That’s quite an accomplishment for a Congressman who has served two decades representing Southern Idaho, but who now proposes a plan which would dry up Southern Idaho farmland as well as eliminate the Port of Lewiston as an inland products terminal and rob the whole Northwest region of electric power to light a million homes. And this to fall short of its stated goal of “Saving the Salmon.” (
Indeed, the plan admits it may not succeed. No matter. Nothing done so far has worked, so the plan says, so it doubles the money spent. It’s a truly stunning proposal in its scope but also in its likely negative impacts on all of Idaho.

The price: $33billion dollars, twice what we’ve already spent trying to “Save The Salmon” with virtually no success, and with both the old and new money to come from our pockets in the form of increased federal debt and inevitably higher taxes and other costs.

And, as with many government proposals, the real costs are likely much higher. Doubling the costs to $33 billion wouldn’t begin to cover losses in agriculture, electric power generation and shipping. (CapitalPress, 2/11).

What in the world is Simpson thinking? Is this a “grand solution,” a Frank Church Wilderness monumental salmon plan? Or did he just “move left” with an idea which reads like it could have been written by the Sierra Club or The Idaho Statesman? Or is there some notion that without this, the new Biden `administration would go even further to “protect” the species?

Simpson’s plan is a classic “let’s-throw-more-money-at-it” so-called solution to an issue which is really beyond Idaho’s control. Salmon runs have been declining for decades all along the coast, from Mexico to Alaska. Even the best science doesn’t have the complete answer, which may lie in changing ocean patterns as well as natural predation by orcas and sea lions. These were once considered “endangered” but now inhabit the lower Columbia River system in growing numbers.

Simpson’s open-money-spigot idea seems right out of traditional liberal thinking on many issues. Poverty? Do a Great Society. Transportation? How about a billion-dollar national rail system, which every liberal loves but no one rides? Iran nuclear threat? Buy them off with a planeload or two of Obama-Biden taxpayer cash. Climate change? Biden proposes to fix it by eliminating all fossil fuels and imposing forced energy from “alternatives” which will cost ratepayers more. (PS. How did the wind turbines do this past week in Texas’ cold snap? They froze. WSJ, 2/14)
What’s next? Put a fence and road blocks around all of Central Idaho to keep people out of “restored” grizzly bear habitat? How about depopulating the Mountain West to make way for DNA-reconstructed wooly mammoths, saber-tooth tigers, the Hagerman horse and ancient ground sloths?

Saving endangered species is the coin of the realm for ecos; there’s hardly a Spotted Owl, Bruneau snail or Sweetspot Peppergrass which can avoid the ‘protections” of federal designation, all at the expense of local communities and livelihoods.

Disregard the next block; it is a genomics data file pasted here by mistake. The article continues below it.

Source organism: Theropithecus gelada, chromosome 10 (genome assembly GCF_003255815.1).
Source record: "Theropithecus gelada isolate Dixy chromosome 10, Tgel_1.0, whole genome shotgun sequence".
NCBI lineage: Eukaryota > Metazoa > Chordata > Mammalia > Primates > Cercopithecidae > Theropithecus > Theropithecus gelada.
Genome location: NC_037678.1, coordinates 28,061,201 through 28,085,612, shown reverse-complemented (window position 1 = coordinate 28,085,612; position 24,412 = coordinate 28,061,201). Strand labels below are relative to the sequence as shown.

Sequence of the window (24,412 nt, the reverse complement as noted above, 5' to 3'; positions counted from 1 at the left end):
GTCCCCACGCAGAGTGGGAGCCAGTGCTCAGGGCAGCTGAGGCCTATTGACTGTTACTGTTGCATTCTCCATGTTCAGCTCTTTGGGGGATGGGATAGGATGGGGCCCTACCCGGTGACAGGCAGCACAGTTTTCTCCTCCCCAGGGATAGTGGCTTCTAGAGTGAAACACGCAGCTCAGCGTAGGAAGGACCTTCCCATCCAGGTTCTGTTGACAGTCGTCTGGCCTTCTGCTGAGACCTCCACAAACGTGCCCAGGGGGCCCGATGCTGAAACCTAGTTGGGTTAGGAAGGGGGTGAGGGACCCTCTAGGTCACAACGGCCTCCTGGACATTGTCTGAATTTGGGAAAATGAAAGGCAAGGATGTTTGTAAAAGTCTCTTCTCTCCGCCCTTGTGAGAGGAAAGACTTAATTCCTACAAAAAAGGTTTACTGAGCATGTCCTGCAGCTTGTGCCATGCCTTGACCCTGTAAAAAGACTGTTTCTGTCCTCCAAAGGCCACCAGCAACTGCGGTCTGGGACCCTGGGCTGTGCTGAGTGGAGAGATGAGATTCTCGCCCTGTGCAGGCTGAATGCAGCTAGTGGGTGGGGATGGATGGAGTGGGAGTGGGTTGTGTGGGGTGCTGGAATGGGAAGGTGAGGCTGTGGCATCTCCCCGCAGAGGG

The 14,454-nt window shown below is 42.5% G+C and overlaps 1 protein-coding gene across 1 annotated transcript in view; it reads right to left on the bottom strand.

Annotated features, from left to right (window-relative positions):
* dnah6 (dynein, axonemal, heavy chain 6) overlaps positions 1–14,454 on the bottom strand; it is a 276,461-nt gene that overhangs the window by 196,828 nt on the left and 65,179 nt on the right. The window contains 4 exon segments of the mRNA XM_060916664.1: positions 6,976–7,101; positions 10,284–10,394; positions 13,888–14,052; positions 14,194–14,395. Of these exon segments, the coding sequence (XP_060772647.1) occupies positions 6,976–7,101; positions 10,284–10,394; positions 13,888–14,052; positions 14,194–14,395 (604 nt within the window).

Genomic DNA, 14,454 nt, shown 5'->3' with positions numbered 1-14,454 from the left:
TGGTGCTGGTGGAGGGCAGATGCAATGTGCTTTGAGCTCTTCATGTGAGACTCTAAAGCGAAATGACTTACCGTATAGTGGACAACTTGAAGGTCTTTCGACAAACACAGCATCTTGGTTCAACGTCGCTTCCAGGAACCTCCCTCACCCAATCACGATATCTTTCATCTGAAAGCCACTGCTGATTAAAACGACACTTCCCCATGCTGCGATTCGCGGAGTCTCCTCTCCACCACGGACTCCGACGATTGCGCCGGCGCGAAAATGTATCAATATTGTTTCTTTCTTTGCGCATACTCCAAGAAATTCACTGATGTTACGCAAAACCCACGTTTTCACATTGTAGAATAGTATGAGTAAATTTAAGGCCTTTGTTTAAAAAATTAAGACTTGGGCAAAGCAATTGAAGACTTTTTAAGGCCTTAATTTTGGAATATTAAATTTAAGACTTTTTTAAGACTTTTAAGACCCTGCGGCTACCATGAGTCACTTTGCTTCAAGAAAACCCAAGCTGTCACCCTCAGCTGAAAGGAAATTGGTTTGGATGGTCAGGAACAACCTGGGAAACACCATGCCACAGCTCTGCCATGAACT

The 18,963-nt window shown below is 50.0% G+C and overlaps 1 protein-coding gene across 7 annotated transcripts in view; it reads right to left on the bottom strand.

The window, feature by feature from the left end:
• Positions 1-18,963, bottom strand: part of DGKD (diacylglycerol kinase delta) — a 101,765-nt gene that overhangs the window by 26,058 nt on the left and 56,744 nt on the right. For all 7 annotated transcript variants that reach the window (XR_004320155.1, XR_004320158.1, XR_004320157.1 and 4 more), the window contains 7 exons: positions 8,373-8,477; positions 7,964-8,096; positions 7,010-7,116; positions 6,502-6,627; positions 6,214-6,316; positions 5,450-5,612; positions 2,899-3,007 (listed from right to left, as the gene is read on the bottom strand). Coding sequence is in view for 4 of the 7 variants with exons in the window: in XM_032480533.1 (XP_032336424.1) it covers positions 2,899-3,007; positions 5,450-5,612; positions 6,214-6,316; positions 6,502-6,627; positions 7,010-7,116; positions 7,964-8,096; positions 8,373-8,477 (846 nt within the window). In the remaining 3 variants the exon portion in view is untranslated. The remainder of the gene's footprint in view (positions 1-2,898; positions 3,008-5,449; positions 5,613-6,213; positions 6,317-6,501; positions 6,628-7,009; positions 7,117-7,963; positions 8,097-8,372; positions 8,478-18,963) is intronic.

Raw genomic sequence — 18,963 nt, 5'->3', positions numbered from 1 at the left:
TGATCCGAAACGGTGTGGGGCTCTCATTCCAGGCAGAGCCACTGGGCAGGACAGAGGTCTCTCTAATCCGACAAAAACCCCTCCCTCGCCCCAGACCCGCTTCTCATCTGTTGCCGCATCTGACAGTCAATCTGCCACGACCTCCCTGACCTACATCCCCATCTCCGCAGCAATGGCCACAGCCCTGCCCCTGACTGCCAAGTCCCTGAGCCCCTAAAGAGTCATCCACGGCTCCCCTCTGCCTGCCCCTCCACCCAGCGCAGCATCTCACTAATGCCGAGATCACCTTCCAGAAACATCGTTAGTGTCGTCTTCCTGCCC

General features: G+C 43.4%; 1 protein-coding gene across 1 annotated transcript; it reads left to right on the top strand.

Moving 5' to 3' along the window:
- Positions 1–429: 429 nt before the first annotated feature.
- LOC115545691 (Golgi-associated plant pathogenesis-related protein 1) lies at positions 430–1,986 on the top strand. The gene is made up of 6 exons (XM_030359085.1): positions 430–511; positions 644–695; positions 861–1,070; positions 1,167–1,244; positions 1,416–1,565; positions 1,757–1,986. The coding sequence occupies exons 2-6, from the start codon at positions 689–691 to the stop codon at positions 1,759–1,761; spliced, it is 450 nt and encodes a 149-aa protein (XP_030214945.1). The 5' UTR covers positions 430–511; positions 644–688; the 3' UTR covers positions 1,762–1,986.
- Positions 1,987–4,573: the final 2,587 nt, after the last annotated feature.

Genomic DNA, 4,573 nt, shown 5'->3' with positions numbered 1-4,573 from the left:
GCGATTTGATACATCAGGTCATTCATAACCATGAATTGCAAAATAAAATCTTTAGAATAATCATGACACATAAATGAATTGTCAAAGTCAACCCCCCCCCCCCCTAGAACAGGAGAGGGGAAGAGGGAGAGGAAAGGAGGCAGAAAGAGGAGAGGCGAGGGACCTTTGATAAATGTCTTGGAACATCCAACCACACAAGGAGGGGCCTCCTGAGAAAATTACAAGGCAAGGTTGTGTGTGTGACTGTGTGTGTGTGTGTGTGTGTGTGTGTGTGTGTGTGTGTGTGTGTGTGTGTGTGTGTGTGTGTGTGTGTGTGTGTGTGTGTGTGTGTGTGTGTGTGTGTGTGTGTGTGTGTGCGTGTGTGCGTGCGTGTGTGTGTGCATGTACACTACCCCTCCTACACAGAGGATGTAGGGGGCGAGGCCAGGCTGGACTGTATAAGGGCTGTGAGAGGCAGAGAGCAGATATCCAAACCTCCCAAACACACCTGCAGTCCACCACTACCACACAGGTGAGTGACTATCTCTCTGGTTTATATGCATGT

Yet, in the case of the salmon, they are almost all hatchery-raised now, with DNA that’s the same as the “wild” ones. Effectively, there aren’t many ‘wild” salmon in Idaho to be saved. When the history of America is written for the past 50 years, they will surely wonder how these “movements” took hold and will see such liberal fanaticism for what it is and for what it costs us all.

Amazingly, Simpson’s plan virtually ignores tribal netting, which takes tens of thousands of fish from the Columbia and which are then sold out of pickup trucks along the highways. If the salmon are so “sacred” why is this happening? Are we afraid of being called woke salmon racists if we address the Indian take?

The proposal makes a true assertion that it would be extremely expensive, but suggests that’s ok, because it’s only one to two percent of an anticipated Biden multi-trillion-dollar proposal on energy, transportation, an overall “green” agenda from the Biden-istas. It’s a plan to tap the coming Biden open spending account.

Simpson’s plan, in effect, is an effort to pander to various interest groups with big blobs of federal credit card debt, a few hundred million for agriculture, a few hundred million more to “save” energy generation, a few hundred million more to make good Lewiston’s loss of its port, a few hundred million more to enhance alternative energy research, on and on.

His website on the plan effectively dismisses the economics of these broad categories in fuzzy, blissful paragraphs, focusing rather on the “opportunity” before us. Yea, sure. That’s why Idahoans already are giving the plan mostly negative reviews, from the Farm Bureau to the Idaho Water Users Association, who know it would be Idaho’s water that flushes the salmon downstream.

Simpson has long served Idaho well in Congress, but this “Save the Salmon” concept is fundamentally out-of-touch with Idaho interests. As a political concept, it’s Dead on Arrival. Simpson should re-think it – entirely.

Stephen Hartgen, Twin Falls, is a retired five-term Republican member of the Idaho House of Representatives, where he served as chairman of the Commerce & Human Resources Committee.  Previously, he was editor and publisher of The Times-News (1982-2005). He is the author of two new books on Southern Idaho, “Tradition & Progress: Southern Idaho’s Growth Since 1990.” and “Spirit of Place: Southern Idaho Across Generations.” He can be reached at